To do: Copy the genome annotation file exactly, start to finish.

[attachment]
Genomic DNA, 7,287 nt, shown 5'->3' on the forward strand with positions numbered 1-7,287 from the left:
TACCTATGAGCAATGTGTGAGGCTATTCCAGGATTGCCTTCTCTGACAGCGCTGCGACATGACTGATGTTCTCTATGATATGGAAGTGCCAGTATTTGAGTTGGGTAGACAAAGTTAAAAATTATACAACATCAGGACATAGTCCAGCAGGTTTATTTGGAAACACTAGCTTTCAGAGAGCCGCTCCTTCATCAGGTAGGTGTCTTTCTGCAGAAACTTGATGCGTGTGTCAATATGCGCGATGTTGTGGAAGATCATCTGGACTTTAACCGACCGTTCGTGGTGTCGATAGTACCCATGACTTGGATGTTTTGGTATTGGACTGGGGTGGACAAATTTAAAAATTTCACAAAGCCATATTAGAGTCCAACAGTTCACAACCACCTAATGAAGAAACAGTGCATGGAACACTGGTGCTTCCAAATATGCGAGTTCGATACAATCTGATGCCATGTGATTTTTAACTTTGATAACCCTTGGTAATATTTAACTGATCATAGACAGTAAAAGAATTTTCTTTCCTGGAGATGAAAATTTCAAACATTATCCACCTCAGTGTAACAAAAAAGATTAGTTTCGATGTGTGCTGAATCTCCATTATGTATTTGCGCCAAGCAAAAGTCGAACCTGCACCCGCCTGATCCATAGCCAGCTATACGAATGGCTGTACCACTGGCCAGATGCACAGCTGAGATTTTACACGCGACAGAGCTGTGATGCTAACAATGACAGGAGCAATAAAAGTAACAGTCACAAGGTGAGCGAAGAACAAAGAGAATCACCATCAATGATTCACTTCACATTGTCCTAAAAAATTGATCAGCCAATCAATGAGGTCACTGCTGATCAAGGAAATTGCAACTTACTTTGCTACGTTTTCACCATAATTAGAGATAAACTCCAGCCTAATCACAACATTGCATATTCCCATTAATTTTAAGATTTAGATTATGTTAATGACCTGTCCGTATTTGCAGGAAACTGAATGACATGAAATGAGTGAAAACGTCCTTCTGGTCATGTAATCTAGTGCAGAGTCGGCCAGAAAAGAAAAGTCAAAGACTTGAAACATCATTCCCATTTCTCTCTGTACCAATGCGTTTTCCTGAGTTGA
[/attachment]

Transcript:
Genomic DNA, 7,287 nt, shown 5'->3' on the forward strand with positions numbered 1-7,287 from the left:
TACCTATGAGCAATGTGTGAGGCTATTCCAGGATTGCCTTCTCTGACAGCGCTGCGACATGACTGATGTTCTCTATGATATGGAAGTGCCAGTATTTGAGTTGGGTAGACAAAGTTAAAAATTATACAACATCAGGACATAGTCCAGCAGGTTTATTTGGAAACACTAGCTTTCAGAGAGCCGCTCCTTCATCAGGTAGGTGTCTTTCTGCAGAAACTTGATGCGTGTGTCAATATGCGCGATGTTGTGGAAGATCATCTGGACTTTAACCGACCGTTCGTGGTGTCGATAGTACCCATGACTTGGATGTTTTGGTATTGGACTGGGGTGGACAAATTTAAAAATTTCACAAAGCCATATTAGAGTCCAACAGTTCACAACCACCTAATGAAGAAACAGTGCATGGAACACTGGTGCTTCCAAATATGCGAGTTCGATACAATCTGATGCCATGTGATTTTTAACTTTGATAACCCTTGGTAATATTTAACTGATCATAGACAGTAAAAGAATTTTCTTTCCTGGAGATGAAAATTTCAAACATTATCCACCTCAGTGTAACAAAAAAGATTAGTTTCGATGTGTGCTGAATCTCCATTATGTATTTGCGCCAAGCAAAAGTCGAACCTGCACCCGCCTGATCCATAGCCAGCTATACGAATGGCTGTACCACTGGCCAGATGCACAGCTGAGATTTTACACGCGACAGAGCTGTGATGCTAACAATGACAGGAGCAATAAAAGTAACAGTCACAAGGTGAGCGAAGAACAAAGAGAATCACCATCAATGATTCACTTCACATTGTCCTAAAAAATTGATCAGCCAATCAATGAGGTCACTGCTGATCAAGGAAATTGCAACTTACTTTGCTACGTTTTCACCATAATTAGAGATAAACTCCAGCCTAATCACAACATTGCATATTCCCATTAATTTTAAGATTTAGATTATGTTAATGACCTGTCCGTATTTGCAGGAAACTGAATGACATGAAATGAGTGAAAACGTCCTTCTGGTCATGTAATCTAGTGCAGAGTCGGCCAGAAAAGAAAAGTCAAAGACTTGAAACATCATTCCCATTTCTCTCTGTACCAATGCGTTTTCCTGAGTTGA